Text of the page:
Twisted – Steve Cavanagh

IMAGINE if one of the world’s bestselling authors – up there with Stephen King and James Patterson – never give interviews or let people see his face.

Imagine you discovered the man you married was actually that author, and had kept the knowledge of his writing and his multimillionaire bank account secret from you.

Imagine further, that you discovered this novelist was so good at describing grisly murders because had carried them out in real life.

This is just two of several intriguing premises of Twisted, a novel that sets out to deliver the same blockbuster twists that the fictional murder-author is famed for.

In the first third of this thriller Cavanagh certainly does deliver, dragging us through the pages at breakneck pace, several small shocks followed by a mega-twist.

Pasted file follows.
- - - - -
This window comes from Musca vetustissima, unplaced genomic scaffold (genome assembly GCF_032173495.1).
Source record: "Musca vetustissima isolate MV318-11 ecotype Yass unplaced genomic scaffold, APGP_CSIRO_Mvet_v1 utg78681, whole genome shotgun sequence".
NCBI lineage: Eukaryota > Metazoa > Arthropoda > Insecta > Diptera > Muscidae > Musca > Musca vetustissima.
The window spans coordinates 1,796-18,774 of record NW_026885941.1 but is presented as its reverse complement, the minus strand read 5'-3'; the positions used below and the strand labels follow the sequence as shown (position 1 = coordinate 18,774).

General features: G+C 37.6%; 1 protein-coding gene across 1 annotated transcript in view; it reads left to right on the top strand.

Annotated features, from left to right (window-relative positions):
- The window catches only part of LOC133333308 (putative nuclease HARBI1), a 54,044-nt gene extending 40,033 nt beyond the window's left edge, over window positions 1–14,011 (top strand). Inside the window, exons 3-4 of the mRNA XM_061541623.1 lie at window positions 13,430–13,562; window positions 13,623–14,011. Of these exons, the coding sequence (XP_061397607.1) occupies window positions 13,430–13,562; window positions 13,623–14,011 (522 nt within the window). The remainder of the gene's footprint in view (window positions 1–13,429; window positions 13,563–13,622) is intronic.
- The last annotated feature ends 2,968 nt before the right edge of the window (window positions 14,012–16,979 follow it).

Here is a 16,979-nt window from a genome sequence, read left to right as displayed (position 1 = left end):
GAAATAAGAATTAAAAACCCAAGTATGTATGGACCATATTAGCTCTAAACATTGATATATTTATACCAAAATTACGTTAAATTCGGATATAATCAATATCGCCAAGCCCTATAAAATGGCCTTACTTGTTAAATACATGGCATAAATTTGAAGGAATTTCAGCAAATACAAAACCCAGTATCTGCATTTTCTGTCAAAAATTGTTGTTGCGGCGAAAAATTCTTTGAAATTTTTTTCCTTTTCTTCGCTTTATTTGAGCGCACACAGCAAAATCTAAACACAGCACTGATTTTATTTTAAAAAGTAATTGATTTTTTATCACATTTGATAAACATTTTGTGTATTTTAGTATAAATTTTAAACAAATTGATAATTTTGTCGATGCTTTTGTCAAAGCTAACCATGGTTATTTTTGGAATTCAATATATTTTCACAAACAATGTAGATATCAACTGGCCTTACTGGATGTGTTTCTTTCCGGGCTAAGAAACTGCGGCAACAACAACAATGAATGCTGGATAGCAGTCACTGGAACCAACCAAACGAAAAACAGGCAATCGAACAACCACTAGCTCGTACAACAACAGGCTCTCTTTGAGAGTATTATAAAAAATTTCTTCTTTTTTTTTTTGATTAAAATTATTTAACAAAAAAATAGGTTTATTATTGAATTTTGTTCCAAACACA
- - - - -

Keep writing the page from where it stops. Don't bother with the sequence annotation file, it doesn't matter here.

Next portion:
The problem is the rest of the book has nothing to match this, and what begins grippingly settles down into a story that – while entertaining enough for a crime novel – doesn’t fulfil our expectations and becomes increasingly far-fetched.

The story initially focuses on a husband-and-wife, happy in their beachside home, he spending a lot of time away at work while she potters around at home and embarks on an affair with a young stud from the country club.

The wife stumbles on her husband’s secret: he’s the world-famous, and highly secretive, novelist JT LeBeau.

Should she confront him? Run away with her lover? Or launch her own secret plan to gain control of her husband’s riches?

This is only the beginning of a story that sees several people killed, and asks us to switch our allegiance between varied protagonists without allowing us to really care for any of them.

There’s a great build-up, but after that mid-way twist the novel becomes a run-of-the-mill cat-and-mouse battle between the good and evil characters.

Another problem in Twisted, the reason why everything happened – a secret that keeps two opponents tightly entwined – just isn’t credible.

David Knights